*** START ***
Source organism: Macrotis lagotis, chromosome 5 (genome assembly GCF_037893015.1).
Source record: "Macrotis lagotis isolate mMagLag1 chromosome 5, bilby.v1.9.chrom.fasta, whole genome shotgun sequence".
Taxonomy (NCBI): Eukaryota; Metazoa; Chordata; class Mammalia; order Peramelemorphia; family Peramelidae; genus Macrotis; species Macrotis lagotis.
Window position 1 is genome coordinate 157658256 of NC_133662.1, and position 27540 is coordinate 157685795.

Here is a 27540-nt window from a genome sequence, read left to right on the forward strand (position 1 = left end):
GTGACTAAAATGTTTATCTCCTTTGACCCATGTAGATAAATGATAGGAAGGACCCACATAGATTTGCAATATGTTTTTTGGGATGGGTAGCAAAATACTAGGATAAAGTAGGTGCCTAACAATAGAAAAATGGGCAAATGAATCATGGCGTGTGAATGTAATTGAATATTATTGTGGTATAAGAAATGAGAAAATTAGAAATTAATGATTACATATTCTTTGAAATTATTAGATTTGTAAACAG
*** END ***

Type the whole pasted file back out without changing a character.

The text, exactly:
Source organism: Macrotis lagotis, chromosome 5 (genome assembly GCF_037893015.1).
Source record: "Macrotis lagotis isolate mMagLag1 chromosome 5, bilby.v1.9.chrom.fasta, whole genome shotgun sequence".
Taxonomy (NCBI): Eukaryota; Metazoa; Chordata; class Mammalia; order Peramelemorphia; family Peramelidae; genus Macrotis; species Macrotis lagotis.
Window position 1 is genome coordinate 157658256 of NC_133662.1, and position 27540 is coordinate 157685795.

Here is a 27540-nt window from a genome sequence, read left to right on the forward strand (position 1 = left end):
GTGACTAAAATGTTTATCTCCTTTGACCCATGTAGATAAATGATAGGAAGGACCCACATAGATTTGCAATATGTTTTTTGGGATGGGTAGCAAAATACTAGGATAAAGTAGGTGCCTAACAATAGAAAAATGGGCAAATGAATCATGGCGTGTGAATGTAATTGAATATTATTGTGGTATAAGAAATGAGAAAATTAGAAATTAATGATTACATATTCTTTGAAATTATTAGATTTGTAAACAG